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We are seeking funding for the Action Centered Learning Media Project from the McDonald's Corporation, U.S. Dept. of Education, Markle Foundation, Kaiser Family Foundation, Robert Wood Johnson Foundation, Corporation for Public Broadcasting, the Broad Foundation and other Foundations interested in our mission and projects. To learn more about and how to support this initiative to create a more physically active and healthy society, please contact us at (510) 834-0284 or email Martha Eddy.
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Ozzie Alfonso and Tom Cammisa (Team Leaders) bring decades of Emmy award-winning work in children's educational programming, between them having worked as producer and director of Sesame Street, 3-2-1 Contact, and various other public, network and cable programming. They are principals in Terra Associates, Inc.
Vince Ricci (Educational Manager/Instructional Designer) has extensive experience in the fields of both traditional education and instructional technology. He is a graduate of Stanford University, where he majored in history and studied both theatre and education extensively. Vince recently completed his MA in Educational Communication and Technology from NYU. While in New York, he helped Columbia University establish a $10 million Center for New Media Teaching & Learning, and created video kiosks for one of the original pioneers of interactive museum exhibit design. Vince has been recognized with such honors as the Lyons Award for Service while at Stanford, the Distinguished Teaching Award for the State of Louisiana, and Non-Profit Program of the Year for the educational program he directed in New Orleans. He is currently living and working in Tokyo, where he serves as Instructional Designer for The Princeton Review of Japan and develops interactive curriculum for SVIC, a joint venture between Sony and Vektor, the global leader in digital language learning.
Clark Jackson (Project Director) has worked with thousands of New York City public school students as a teaching artist in the areas of theatre, movement, creative writing and improvisation, in classes ranging from advanced students to the severely emotionally disabled. He also worked at the Children's Museum of Manhattan in New York City as a production facilitator in their television workshop where he produced, wrote and facilitated half-hour television workshops teaching kids ages 4-12 the basics of television studio production. As an actor, Clark is a recent recipient of a Drama Desk Award for his performance in "Cobb," produced by Kevin Spacey at the Lucille Lortel Theatre, and has appeared on TV in "Law & Order," "Law & Order: Special Victims Unit" and the critically acclaimed ABC drama "Wonderland." His film credits include a major role in the independent feature "The Arrangement," and the lead character in the award-winning educational video "Rapmatics". Clark is a graduate of Stanford University and the Yale School of Drama.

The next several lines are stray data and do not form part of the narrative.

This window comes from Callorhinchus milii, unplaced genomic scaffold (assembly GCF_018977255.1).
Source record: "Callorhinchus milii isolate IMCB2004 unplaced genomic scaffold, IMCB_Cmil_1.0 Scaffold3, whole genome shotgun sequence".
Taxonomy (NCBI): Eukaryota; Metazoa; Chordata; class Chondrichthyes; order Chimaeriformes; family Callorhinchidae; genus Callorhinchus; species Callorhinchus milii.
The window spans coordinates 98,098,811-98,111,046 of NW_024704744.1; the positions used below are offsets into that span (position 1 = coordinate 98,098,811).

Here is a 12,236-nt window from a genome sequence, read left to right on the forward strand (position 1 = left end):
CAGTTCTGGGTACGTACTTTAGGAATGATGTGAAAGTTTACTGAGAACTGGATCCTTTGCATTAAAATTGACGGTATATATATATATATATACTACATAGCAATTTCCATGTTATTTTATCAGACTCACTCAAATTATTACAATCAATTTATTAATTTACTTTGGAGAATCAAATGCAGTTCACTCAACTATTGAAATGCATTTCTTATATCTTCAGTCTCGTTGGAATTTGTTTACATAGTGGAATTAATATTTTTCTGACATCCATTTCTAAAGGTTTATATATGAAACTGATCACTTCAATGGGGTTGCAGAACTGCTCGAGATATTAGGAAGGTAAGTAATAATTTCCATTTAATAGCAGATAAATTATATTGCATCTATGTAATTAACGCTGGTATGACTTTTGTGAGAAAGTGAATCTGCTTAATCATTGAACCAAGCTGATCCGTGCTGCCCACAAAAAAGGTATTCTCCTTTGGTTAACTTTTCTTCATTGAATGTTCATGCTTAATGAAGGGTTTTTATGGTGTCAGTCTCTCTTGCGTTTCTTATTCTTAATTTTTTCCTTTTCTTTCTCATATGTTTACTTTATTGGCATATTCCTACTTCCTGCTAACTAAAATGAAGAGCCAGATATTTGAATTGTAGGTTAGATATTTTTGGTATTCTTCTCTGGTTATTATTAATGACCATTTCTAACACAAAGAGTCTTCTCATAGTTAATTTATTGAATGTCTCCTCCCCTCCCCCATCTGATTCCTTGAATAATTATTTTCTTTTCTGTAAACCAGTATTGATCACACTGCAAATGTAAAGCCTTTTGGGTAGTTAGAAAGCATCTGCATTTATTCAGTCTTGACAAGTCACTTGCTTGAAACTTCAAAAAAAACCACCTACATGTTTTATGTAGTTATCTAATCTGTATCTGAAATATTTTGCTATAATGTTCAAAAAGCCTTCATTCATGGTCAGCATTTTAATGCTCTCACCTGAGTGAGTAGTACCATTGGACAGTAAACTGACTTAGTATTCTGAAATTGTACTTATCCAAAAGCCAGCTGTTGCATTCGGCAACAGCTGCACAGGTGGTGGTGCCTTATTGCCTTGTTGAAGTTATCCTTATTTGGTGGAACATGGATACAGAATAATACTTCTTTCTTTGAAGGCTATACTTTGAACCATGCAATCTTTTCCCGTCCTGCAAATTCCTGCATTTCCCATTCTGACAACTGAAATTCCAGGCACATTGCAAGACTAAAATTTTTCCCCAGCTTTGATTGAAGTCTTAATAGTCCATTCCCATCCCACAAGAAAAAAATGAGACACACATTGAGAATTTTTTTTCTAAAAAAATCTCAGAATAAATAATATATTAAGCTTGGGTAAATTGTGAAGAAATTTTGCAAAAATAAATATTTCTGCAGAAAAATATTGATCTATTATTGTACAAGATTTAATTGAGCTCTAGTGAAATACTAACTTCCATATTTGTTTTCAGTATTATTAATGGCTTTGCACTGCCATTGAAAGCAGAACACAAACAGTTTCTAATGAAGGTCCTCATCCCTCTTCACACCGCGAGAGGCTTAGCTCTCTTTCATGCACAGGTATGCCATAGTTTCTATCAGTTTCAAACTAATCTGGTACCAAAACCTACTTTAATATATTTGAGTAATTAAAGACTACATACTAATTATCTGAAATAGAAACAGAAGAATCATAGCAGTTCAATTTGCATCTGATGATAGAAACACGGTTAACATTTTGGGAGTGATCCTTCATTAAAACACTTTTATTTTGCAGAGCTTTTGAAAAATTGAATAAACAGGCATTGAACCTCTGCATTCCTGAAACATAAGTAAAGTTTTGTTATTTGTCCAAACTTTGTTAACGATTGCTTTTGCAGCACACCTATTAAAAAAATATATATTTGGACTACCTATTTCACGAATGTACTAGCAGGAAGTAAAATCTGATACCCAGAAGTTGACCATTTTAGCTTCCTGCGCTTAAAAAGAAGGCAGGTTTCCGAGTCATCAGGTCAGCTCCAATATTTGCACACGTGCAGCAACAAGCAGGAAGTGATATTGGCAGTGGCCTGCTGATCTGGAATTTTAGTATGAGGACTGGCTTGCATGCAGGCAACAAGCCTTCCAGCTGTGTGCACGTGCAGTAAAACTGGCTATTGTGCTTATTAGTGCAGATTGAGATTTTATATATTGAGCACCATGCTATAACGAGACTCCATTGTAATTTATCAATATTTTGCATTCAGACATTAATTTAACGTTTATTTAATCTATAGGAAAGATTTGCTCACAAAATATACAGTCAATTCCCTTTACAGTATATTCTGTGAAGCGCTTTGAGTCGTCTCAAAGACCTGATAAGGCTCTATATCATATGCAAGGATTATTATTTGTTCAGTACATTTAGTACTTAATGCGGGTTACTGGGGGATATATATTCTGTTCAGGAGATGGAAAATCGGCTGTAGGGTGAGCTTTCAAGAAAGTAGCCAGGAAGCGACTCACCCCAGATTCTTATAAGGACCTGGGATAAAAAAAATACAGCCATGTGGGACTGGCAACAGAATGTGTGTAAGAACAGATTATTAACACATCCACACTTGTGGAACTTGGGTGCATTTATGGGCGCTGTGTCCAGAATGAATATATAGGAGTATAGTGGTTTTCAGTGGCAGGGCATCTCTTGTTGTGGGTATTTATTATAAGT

David Fuhrer (Associate Producer/Editor) is President of Production Central, and has worked as writer, producer, director and editor on a multitude of films including Wolf, The Funeral and In the Soup. He is also the director of the award-winning educational video Rapmatics.
True (Art Director) is President of Hierographix Productions, a graphic design firm specializing in general and ethnic market illustration, animation, and character & logo design for traditional and new media. Clients include Disney, Barnes & Noble, HBO, MGM, Nickelodeon, PBS, Scholastic and Sony.
Martha Eddy, CMA, Ed. D. (Curricular Consultant) is the Co-director of the Moving On Center, School of Participatory Arts and Research, in Oakland, CA, an educational center for adults who want to advance their careers by employing more movement in the fields of health, education and performance. Martha served on the faculty of the program in Dance and Dance Education at Columbia University, Teacher's College from 1991-2001. She is currently the Director of the Wellness Center at Riverside Church in NYC, and continues to serve as an educational consultant in the field of dance, providing curricular development and evaluation to a variety of pre- and post-secondary schools, camps and after-school programs.
Bette Lamont, MA/DMT (Content Consultant) is a developmental movement therapist with a 25-year history of working with children and adults with learning and behavioral issues. Bette sees private clients, teaches, consults and lectures nationally and internationally, working in public and private schools, universities, prisons, nursing homes and hospitals.